"Life was slow, organic, fragile, and constrained. Time marched to the dull rhythms of foot and hoof. Waterways were the real circulatory system of the empire, but in the cold and stormy season the seas closed, and every town became an island. Energy was forbiddingly scarce. Human and animal muscle for force, timber and scrub for fuel. Life was lived close to the land. Eight in ten people lived outside of cities... Survival depended on the delivery of rain in a precarious environment. For the vast majority, cereals dominated the diet. "Give us this day our daily bread" was a sincere petition. Death always loomed. Life expectancy at birth was in the 20s, probably the mid-20s, in a world where infectious disease raged promiscuously..."
"Population growth was the unintended outcome of countless, razor-thin changes in the narrow margins between life and death... Mortality was blindingly high... Even by the low standards of all underdeveloped societies, the actuarial tables of the roman world were grim. Average life expectancy at birth fell somewhere between twenty and thirty years. The blunt force of infectious disease was, by far, the overwhelming determinant... the obligatory response is high fertility. The burden of fertility fell heavily on the bodies of women... Roman law allowed girls to be married starting at age twelve. Most women married in their mid-teens... Women who bore sufficient numbers of children were granted robust legal privileges. Contraception was primitive, at best... The woman surviving to menopause bore something like six children, on average...""... possibility that the Romans had a modest role in accelerating climate change. Orbital, solar, and volcanic forcing are unmoved by human affairs, and the Romans did not pollute the atmosphere sufficiently to trigger climate change. But the Romans did fell forests in massive swaths. Woodland was cleared for agriculture.. and consumed huge forests for fire and fuel... Hadrian was concerned enough about the dwindling supply of long timber to claim certain Syrian forests as imperial property and exert control over their exploitation.""By its nature, Roman civilization seemed to unlock the pestilential potential of the landscape. The expansion of agriculture brought civilization deeper into habitats friendly to the mosquito. Deforestation facilitated the pooling of water... Roman roads... cut directly through the malarial Pontine marshes.. Urban gardens and waterworks brought mosquitoes and humans into unbearably close quarters... The roman Empire was an unintended experiment in mosquito breeding.""The effects of malaria include severe malnutrition, leaving its victims vulnerable to other infections...Malaria clears the path for vitamin-deficiency disorders like rickets, and can increase susceptibility to respiratory infections such as tuberculosis... But it could always kill quickly, too, and it is probable that immigrants were particularly vulnerable... If the Roman Climate Optimum was indeed an especially wet period, it was a boon for the mosquitoes and the parasites they ferried... Malaria was endemic in Rome and other core regions..."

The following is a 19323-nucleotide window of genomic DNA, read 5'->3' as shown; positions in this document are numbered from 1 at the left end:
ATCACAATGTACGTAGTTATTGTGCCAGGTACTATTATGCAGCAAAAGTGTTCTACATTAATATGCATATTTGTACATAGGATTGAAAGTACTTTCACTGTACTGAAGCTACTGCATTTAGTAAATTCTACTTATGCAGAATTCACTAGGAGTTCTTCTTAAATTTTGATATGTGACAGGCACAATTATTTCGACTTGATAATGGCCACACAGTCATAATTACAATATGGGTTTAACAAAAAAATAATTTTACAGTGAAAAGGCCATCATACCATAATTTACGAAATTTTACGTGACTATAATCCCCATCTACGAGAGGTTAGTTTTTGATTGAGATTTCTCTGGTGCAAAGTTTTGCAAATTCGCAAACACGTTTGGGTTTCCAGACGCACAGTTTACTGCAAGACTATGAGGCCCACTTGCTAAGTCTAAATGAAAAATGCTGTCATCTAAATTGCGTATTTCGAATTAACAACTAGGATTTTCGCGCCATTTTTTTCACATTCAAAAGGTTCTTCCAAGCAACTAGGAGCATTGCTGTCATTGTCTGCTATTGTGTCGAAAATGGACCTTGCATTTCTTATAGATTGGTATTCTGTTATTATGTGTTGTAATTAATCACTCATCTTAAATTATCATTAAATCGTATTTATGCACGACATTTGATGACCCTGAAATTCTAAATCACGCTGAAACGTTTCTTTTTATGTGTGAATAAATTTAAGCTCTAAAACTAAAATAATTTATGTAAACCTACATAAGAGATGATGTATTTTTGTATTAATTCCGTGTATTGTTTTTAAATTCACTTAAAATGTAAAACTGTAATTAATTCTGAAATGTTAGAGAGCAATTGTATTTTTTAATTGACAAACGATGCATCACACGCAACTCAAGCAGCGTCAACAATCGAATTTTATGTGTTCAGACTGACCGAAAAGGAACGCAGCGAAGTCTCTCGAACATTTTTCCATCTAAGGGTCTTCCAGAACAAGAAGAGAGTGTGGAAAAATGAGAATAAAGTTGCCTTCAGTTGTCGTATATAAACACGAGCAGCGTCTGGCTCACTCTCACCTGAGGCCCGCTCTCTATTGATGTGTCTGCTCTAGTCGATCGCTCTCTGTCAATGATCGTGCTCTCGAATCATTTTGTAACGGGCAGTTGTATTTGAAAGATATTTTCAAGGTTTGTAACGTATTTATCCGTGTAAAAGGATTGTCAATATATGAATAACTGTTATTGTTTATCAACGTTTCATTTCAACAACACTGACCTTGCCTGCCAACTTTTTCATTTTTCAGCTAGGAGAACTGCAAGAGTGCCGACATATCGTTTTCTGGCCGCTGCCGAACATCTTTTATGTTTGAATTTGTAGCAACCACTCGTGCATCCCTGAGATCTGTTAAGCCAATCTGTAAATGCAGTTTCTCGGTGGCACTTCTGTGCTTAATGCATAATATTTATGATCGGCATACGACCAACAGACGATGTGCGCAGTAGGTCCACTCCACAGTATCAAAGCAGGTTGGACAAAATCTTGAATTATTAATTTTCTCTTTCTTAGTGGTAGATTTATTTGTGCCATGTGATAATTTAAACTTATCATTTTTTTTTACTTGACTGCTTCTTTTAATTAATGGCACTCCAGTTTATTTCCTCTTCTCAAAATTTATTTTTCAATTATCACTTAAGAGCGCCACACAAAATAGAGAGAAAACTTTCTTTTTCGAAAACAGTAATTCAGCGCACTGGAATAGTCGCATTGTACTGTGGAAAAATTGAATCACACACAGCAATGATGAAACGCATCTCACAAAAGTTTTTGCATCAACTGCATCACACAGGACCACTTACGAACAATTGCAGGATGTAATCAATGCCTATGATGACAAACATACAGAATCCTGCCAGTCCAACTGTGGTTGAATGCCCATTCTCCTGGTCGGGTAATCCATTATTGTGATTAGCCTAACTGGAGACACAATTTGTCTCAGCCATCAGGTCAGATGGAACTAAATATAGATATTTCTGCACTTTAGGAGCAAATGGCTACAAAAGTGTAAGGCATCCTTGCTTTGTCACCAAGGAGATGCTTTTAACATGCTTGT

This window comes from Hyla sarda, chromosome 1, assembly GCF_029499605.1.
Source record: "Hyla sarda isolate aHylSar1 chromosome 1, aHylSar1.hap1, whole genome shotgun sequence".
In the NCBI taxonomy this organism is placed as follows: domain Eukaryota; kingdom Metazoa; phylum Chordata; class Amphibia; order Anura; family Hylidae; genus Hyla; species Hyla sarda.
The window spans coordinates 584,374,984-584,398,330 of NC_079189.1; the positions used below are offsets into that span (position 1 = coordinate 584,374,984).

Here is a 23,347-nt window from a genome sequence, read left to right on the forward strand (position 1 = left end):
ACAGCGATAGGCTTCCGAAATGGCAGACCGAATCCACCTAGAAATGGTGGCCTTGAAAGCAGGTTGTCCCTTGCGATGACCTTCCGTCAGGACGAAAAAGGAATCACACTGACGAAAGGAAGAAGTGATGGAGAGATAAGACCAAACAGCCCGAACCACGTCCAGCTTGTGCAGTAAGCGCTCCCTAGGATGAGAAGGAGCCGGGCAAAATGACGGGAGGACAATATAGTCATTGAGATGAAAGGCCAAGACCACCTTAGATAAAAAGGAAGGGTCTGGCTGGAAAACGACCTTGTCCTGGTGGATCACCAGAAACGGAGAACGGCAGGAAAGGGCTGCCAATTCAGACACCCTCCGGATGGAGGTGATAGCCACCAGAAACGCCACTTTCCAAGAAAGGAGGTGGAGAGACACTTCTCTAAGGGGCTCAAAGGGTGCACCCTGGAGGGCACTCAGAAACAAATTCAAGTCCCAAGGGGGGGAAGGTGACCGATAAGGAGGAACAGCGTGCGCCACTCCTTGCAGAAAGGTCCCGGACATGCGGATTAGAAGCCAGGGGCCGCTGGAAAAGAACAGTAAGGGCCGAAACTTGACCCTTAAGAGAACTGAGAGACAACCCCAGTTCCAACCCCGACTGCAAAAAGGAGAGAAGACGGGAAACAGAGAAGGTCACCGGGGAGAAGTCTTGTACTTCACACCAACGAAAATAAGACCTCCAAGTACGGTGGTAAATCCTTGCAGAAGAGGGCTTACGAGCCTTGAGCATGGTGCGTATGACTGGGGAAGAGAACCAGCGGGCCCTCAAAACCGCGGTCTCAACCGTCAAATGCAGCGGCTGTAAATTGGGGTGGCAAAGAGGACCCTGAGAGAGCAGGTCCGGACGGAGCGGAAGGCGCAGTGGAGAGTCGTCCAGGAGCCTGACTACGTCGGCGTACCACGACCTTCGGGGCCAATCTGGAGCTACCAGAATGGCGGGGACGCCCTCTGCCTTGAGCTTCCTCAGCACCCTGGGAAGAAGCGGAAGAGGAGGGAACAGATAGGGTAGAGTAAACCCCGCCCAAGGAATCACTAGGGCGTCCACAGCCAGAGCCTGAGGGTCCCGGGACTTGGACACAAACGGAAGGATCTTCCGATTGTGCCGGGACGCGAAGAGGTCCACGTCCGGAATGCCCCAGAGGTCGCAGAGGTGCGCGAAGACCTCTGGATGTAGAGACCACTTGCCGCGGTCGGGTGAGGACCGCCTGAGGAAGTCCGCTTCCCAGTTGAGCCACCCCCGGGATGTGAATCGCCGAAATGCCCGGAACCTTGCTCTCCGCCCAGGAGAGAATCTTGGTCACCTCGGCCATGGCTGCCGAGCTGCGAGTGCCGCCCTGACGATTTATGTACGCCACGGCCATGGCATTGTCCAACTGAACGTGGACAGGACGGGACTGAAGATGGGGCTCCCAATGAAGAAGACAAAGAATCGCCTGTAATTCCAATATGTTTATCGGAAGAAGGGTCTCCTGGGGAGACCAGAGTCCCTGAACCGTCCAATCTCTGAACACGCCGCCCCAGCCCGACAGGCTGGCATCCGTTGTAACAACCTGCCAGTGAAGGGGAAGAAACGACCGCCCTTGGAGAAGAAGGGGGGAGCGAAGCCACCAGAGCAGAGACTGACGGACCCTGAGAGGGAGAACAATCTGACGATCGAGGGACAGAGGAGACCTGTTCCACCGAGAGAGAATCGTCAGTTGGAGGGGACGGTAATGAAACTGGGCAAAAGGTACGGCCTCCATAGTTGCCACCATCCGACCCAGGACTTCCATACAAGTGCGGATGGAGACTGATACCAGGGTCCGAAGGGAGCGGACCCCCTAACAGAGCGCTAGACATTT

"A fuller picture is likely to emerge as more genomic data is recovered from archaeological samples. At present, one hypothesis is that Variola evolved from a rodent orthopoxvirus to become an obligate human pathogen, in Africa, sometime before the Antonine Plague. The biologcal agent of the second-century pestilence could represent an especially virulent lineage of Variola that went extinct, or an ancestral form of the virus that evolved into a milder medieval form of smallpox. And it still could have been caused by some other biological agent altogether, although there are no serious candidates at present."
"The geographic scope of the pestilence was vast. 'There was almost no province of Rome, no city, no house, which was not attacked and emptied by this general pestilence.' It hit the largest cities like Alexandria Antioch, Rome, and Carthage, but also remote urban areas. It was an "empire-wide event."
"By design, the Roman frontier system was defensible, not impenetrable. But almost simultaneously, in the early AD 250s, the defensive network imploded along all of the main fronts. 'The Alemanni, having devastated the Gauls, penetrated into Italy... Greece, Macedonia, Pontus, and Asia were destroyed by Goths. Pannonia was plundered by Sarmatians and Quadi. Germans advanced all the way to the Spains.'"